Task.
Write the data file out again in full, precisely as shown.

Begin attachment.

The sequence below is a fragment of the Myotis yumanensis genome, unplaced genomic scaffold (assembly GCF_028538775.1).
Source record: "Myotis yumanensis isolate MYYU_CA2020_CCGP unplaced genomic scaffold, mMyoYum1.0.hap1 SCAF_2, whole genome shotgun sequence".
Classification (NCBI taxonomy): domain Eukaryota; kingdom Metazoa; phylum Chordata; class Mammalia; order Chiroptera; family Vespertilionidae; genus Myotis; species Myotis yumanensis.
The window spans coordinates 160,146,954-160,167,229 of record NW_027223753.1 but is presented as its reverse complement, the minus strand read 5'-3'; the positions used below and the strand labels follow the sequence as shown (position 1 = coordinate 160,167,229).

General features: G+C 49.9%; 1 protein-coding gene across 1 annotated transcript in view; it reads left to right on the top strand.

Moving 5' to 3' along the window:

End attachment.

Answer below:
The sequence below is a fragment of the Myotis yumanensis genome, unplaced genomic scaffold (assembly GCF_028538775.1).
Source record: "Myotis yumanensis isolate MYYU_CA2020_CCGP unplaced genomic scaffold, mMyoYum1.0.hap1 SCAF_2, whole genome shotgun sequence".
Classification (NCBI taxonomy): domain Eukaryota; kingdom Metazoa; phylum Chordata; class Mammalia; order Chiroptera; family Vespertilionidae; genus Myotis; species Myotis yumanensis.
The window spans coordinates 160,146,954-160,167,229 of record NW_027223753.1 but is presented as its reverse complement, the minus strand read 5'-3'; the positions used below and the strand labels follow the sequence as shown (position 1 = coordinate 160,167,229).

General features: G+C 49.9%; 1 protein-coding gene across 1 annotated transcript in view; it reads left to right on the top strand.

Moving 5' to 3' along the window: